- 1. Tiny homes can be great starter homes
- 2. Tiny homes can be fast and efficient to build
- 3. Tiny homes can be less wasteful in construction
- 4. Tiny homes can provide needed affordable housing
- 5. Tiny homes are portable
- 6. Tiny homes may have lower permit fees and faster processing
- 7. Tiny homes can be efficient by design
- 8. Vacuuming is a breeze
- 9. Tiny homes have a tiny footprint
- 10. Tiny homes help you stay on top of clutter!
- 11. Tiny homes can help shorten your commute
- Our tiny home and prefab home reviews
- Final thoughts on the benefits of tiny homes
Tiny homes have a lot of pros (and cons) and certainly aren’t for everyone. Whether you’re looking to wholeheartedly downsize and live the tiny home dream, or are considering an accessory dwelling unit in addition to your full-size house, here are some of the biggest benefits to tiny homes (and the downsides!).
1. Tiny homes can be great starter homes
Tiny homes are an increasingly popular way to get onto the property ladder, especially in areas where conventional homes are wildly out of reach financially. Sure, some tiny homes are super expensive because they’re arguably overengineered and intended for the choicest of occupants, but if you’re looking for something fairly simple, cozy, and are willing and able to put in some of the work yourself, a tiny home can get your foot in the door.
2. Tiny homes can be fast and efficient to build
This isn’t always the case, but many tiny homes are built to standardized specifications that make for faster construction and quicker delivery to site. Because the builders aren’t hampered by weather and know well in advance all the materials they’ll need to finish the project, a tiny home build is way more efficient than an on-site build where just one delay due to inclement weather can snowball into months of setbacks as scheduled services have to rearrange site visits.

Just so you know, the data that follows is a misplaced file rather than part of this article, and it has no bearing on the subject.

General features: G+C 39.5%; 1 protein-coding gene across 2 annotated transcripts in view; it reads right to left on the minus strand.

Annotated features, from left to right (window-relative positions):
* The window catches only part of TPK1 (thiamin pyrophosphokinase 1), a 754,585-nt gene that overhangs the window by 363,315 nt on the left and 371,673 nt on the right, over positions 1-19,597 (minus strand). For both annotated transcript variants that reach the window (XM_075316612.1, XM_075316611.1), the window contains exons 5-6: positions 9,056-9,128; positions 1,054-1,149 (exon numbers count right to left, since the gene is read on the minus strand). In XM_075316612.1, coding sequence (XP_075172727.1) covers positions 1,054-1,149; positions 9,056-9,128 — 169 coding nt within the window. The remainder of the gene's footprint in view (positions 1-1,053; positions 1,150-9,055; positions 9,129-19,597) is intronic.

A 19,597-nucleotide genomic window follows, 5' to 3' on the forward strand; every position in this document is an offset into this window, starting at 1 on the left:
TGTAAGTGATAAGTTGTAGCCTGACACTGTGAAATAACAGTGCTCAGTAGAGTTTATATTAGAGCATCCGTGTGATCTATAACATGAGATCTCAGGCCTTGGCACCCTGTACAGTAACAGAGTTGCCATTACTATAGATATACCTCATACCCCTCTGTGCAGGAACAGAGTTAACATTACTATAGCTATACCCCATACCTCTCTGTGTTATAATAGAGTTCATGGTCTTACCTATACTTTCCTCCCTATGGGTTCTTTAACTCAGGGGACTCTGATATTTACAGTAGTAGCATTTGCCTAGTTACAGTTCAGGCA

3. Tiny homes can be less wasteful in construction
It seems pretty obvious that a tiny home would use less materials than a large conventionally built house, but even accounting for size differences, tiny home builds can be less wasteful because they often follow a standard design. Engineers will have mapped out every piece of the (tiny home) puzzle before they make the first cut, meaning they can use materials in the most efficient way to minimize waste. Many companies are also highly adept at knowing the exact offcuts from larger modular pieces and using these in other areas of the design, such as for window frames, door sills, and so on.
4. Tiny homes can provide needed affordable housing
Though tiny home living isn’t for everyone, those who struggle to find conventional housing could benefit from a surge in tiny home building as accessory dwelling units or on newly developed community sites. Cheaper and faster to build than conventional apartment buildings, and more appealing to current homeowners looking for a mortgage helper, a laneway tiny home or entire tiny home village can help house some of the most vulnerable in society who struggle to find and keep affordable housing.
5. Tiny homes are portable
A tiny home can (in most cases) be picked up and relocated with relative ease, meaning that you can keep the home you love, even if you have to move neighborhoods, cities, or even countries in some cases. This saves you and the environment the trouble of building a new house or renovating an older building.
6. Tiny homes may have lower permit fees and faster processing
Because they’re considered mobile and are often built to standard specifications, tiny homes can have the advantage of lower development permit fees and faster processing through local government planning committees. This isn’t always the case, but chances are if you go with a local, trustworthy, tiny home provider, they’ll already be experts at navigating this whole process and can make things far faster and cheaper for you as a result.